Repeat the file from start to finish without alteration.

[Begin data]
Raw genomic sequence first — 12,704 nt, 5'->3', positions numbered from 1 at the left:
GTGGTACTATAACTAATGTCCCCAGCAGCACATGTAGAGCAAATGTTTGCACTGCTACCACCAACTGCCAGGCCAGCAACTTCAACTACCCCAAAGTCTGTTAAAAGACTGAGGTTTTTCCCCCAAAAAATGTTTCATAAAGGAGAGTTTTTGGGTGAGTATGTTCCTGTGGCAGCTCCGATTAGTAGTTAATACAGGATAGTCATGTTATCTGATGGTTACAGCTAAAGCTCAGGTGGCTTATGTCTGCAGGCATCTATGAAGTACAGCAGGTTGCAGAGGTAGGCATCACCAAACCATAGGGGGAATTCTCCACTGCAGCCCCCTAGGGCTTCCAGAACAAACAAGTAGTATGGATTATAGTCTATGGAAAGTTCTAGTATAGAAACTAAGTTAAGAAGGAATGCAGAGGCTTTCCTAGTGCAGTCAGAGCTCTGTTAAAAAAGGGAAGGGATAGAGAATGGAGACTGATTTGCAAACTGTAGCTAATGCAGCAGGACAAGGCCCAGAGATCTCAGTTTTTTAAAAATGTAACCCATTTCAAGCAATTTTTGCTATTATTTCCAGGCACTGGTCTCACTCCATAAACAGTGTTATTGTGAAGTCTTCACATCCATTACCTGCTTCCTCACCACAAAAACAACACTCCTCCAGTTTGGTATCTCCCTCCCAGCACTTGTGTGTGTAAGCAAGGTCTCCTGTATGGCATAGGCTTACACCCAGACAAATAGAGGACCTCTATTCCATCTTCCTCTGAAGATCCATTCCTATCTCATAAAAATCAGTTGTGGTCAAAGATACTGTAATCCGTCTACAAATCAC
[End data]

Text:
Raw genomic sequence first — 12,704 nt, 5'->3', positions numbered from 1 at the left:
GTGGTACTATAACTAATGTCCCCAGCAGCACATGTAGAGCAAATGTTTGCACTGCTACCACCAACTGCCAGGCCAGCAACTTCAACTACCCCAAAGTCTGTTAAAAGACTGAGGTTTTTCCCCCAAAAAATGTTTCATAAAGGAGAGTTTTTGGGTGAGTATGTTCCTGTGGCAGCTCCGATTAGTAGTTAATACAGGATAGTCATGTTATCTGATGGTTACAGCTAAAGCTCAGGTGGCTTATGTCTGCAGGCATCTATGAAGTACAGCAGGTTGCAGAGGTAGGCATCACCAAACCATAGGGGGAATTCTCCACTGCAGCCCCCTAGGGCTTCCAGAACAAACAAGTAGTATGGATTATAGTCTATGGAAAGTTCTAGTATAGAAACTAAGTTAAGAAGGAATGCAGAGGCTTTCCTAGTGCAGTCAGAGCTCTGTTAAAAAAGGGAAGGGATAGAGAATGGAGACTGATTTGCAAACTGTAGCTAATGCAGCAGGACAAGGCCCAGAGATCTCAGTTTTTTAAAAATGTAACCCATTTCAAGCAATTTTTGCTATTATTTCCAGGCACTGGTCTCACTCCATAAACAGTGTTATTGTGAAGTCTTCACATCCATTACCTGCTTCCTCACCACAAAAACAACACTCCTCCAGTTTGGTATCTCCCTCCCAGCACTTGTGTGTGTAAGCAAGGTCTCCTGTATGGCATAGGCTTACACCCAGACAAATAGAGGACCTCTATTCCATCTTCCTCTGAAGATCCATTCCTATCTCATAAAAATCAGTTGTGGTCAAAGATACTGTAATCCGTCTACAAATCAC